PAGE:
• UNICEF is the only recipient of this grant. The below listed organizations are UNICEF partners in the implementation of the program:
    • Palestinian Water Authority (PWA)
    • Coastal Municipalities Water Utilities (CMWU)
    • MIT (Massachusetts Institute of Technology)
    • Action Contre La Faim – Spain (ACF). ACF partnered with local community based organizations (CBO’s) to implement one component of the program which is to “support to household water storage and sanitation facilities.”

(3) Which publications, whether from UNICEF or its partners, were funded by grants from the US?

  • No publications were funded under the program.

(4) Which activities, whether by UNICEF or its partners, were funded by grants from the US?

  • The below activities were implemented under the program. UNICEF subcontracted local Palestinian contractors to construct the activities.
    • Rehabilitation of water networks in different areas of Khan Younis.
    • Rehabilitation of water networks household connections at the eastern villages.
    • Installation of new main water line in Rafah.
    • Rehabilitation of distribution water network in Nusairat.
    • Providing a photovoltaic-power electrodialysis reversal prototype unit.
    • Rehabilitation and upgrading of wastewater networks at Al Nusairat, Khan Younis, Zewayda and Rafah.
    • Separation between stormwater and wastewater networks at Al Junaina in Rafah and Al Amal in Khan Younis.
    • Reconstruction and maintenance of three damaged water wells in Deir Al Balah, Maghazi and Khan Younis.
    • Construction of Al Zahra wastewater pumping station.
    • Construction of storm water collection line, detention basin and pressure line effluent pipeline in Rafah.
    • Supply and installation of domestic roof water storage and potable tanks in different areas.
    • Rehabilitation of household water and sanitation facilities in different areas.
    • Procurement and distribution of hygiene kits.

Thanks and best regards.

Josiah

Josiah Williams
Desk Officer, West Bank and Gaza
USAID Middle East Bureau

—————————————————————————————————————————————————————————————-

NGO Monitor Correspondence with the Swiss Embassy to Israel

Dear Sir / Madam

According to the UNICEF website, Switzerland provided UNICEF with $137,789 in 2015-2017 for work in the West Bank and Gaza.

NGO Monitor is preparing a report on UNICEF’s funding and NGO partners. Therefore, we have the following questions for you:

  1. Are the amounts indicated on the UNICEF website accurate? If not, how much did Swit-zerland provide UNICEF in 2015-2017?
  2. Which organizations, including international and non-governmental bodies that function as “implementing partners” on UNICEF projects, are recipients for the funds?
  3. Which publications, whether from UNICEF or its partners, were funded by Switzerland’s grants?
  4. Which activities, whether by UNICEF or its partners, were funded by Switzerland’s grants?

Sincerely,

Shaun Sacks
Europe Desk
NGO Monitor

—————————————————————————————————————————————————————————————-

August 23, 2017

Dear Sir,

Thank you for your email dated August 20, 2017. The Embassy of Switzerland is happy to provide the following answers to your questions:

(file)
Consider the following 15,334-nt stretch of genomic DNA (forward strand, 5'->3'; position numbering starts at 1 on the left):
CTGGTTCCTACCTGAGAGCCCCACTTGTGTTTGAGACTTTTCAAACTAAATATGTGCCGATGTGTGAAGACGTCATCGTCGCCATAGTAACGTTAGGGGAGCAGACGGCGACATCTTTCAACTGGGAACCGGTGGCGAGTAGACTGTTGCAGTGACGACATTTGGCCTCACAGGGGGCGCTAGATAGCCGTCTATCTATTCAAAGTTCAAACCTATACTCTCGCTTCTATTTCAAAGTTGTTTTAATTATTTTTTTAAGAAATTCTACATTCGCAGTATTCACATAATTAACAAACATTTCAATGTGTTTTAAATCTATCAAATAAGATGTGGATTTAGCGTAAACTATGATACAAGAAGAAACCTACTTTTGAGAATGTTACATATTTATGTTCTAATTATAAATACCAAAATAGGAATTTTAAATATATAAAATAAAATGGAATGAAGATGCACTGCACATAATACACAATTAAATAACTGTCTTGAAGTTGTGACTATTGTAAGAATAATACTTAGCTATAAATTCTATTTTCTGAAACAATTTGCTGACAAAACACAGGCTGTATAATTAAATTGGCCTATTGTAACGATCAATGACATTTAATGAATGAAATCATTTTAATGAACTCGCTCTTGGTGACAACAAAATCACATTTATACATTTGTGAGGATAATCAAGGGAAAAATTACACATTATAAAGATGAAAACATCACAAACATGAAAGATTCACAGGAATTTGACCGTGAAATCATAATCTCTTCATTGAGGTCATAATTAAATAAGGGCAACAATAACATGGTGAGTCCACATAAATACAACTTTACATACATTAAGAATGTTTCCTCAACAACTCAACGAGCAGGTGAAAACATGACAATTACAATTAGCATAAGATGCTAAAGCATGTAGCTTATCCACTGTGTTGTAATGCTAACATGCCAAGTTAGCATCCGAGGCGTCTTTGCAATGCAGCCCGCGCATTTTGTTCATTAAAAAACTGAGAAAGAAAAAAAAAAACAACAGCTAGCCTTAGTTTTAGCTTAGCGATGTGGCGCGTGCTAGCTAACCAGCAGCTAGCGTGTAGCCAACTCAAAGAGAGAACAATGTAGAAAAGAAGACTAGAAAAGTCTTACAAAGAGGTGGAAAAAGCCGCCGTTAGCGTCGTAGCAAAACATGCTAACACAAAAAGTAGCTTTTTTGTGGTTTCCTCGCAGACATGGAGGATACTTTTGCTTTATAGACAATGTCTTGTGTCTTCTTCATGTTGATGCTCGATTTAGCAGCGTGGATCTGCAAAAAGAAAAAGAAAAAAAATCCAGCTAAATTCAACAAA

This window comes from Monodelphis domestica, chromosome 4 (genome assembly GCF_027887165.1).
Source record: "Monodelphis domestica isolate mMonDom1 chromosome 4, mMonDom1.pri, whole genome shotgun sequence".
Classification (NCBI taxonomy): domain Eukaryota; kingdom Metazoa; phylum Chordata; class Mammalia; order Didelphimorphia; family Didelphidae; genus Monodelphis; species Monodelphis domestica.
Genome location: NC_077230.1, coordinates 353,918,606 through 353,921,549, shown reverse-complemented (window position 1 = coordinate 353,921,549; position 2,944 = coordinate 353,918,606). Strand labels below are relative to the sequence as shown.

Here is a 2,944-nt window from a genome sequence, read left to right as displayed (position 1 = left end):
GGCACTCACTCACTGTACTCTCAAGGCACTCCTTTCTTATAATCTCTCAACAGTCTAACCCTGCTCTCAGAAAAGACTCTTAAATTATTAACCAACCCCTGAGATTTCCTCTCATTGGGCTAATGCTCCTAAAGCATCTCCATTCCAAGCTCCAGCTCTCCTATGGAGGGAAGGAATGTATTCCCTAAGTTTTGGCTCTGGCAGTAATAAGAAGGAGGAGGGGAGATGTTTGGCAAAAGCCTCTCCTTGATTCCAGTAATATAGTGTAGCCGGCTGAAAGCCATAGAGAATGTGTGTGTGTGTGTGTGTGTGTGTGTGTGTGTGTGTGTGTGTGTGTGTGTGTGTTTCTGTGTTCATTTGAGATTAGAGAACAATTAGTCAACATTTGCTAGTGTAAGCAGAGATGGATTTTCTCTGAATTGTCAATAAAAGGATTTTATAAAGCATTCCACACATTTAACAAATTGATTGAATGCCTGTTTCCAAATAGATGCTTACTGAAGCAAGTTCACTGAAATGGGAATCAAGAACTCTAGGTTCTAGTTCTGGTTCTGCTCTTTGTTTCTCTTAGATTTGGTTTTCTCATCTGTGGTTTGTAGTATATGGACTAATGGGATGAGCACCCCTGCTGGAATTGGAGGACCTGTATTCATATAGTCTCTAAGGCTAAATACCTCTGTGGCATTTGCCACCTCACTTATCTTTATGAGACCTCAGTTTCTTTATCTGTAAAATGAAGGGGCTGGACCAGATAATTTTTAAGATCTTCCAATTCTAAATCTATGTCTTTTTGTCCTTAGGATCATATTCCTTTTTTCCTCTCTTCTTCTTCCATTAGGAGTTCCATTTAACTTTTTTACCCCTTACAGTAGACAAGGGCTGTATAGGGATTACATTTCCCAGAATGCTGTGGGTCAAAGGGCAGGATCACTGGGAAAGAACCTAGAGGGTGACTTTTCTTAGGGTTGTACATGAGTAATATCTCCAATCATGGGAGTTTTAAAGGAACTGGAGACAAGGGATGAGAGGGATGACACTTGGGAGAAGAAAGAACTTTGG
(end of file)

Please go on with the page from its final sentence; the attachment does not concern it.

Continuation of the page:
The amounts indicated on the UNICEF website are accurate.

The child protection project is in its inception phase. National and international NGOs will be selected. The selection process will be guided by the 2015 UNICEF procedures to work with civil society organizations.

“Rapid appraisal of children in conflict with the law for security reasons in East Jerusalem” (2016).

A list of SDC’s projects and activities can be found on the SDC webpage:

https://www.eda.admin.ch/deza/en/home/countries/besetztes-palaestinensisches-gebiet.html.

Best regards,

Embassy of Switzerland

—————————————————————————————————————————————————————————————-

NGO Monitor Correspondence with the Swedish International Development Cooperation Agency (SIDA)

August 9, 2017

Dear Sir / Madam

According to the UNICEF website, Sweden provided UNICEF with $104,841 in 2015-2017 for work in the West Bank and Gaza. NGO Monitor is preparing a report on UNICEF’s funding and NGO partners. Therefore, we have the following questions for you:

  • Are the amounts indicated on the UNICEF website accurate? If not, how much did Sweden provide UNICEF in 2015-2017?
  • Which organizations, including international and non-governmental bodies that function as “implementing partners” on UNICEF projects, are recipients for the funds?
  • Which publications, whether from UNICEF or its partners, were funded by Sweden’s grants?
  • Which activities, whether by UNICEF or its partners, were funded by Sweden’s grants?

We request that you submit your reply by August 24, 2017.

Sincerely,

Shaun Sacks
Europe Desk
NGO Monitor

—————————————————————————————————————————————————————————————-

August 29, 2017

Dear Sir,

According to our records, Sida has not made any disbursements to UNICEF in Palestine during the concerned time period.

Sincerely,

Sida archive
VERKSTOD/DAR Telephone: + 46 8 698 50 00 (vxl)
Department of Operational Support E-mail: arkiv@sida.se
Document, Administration and Resource Unit Web: www.sida.se
Swedish International Development Cooperation Agency (Sida)
SE-105 25 Stockholm, Sweden

—————————————————————————————————————————————————————————————-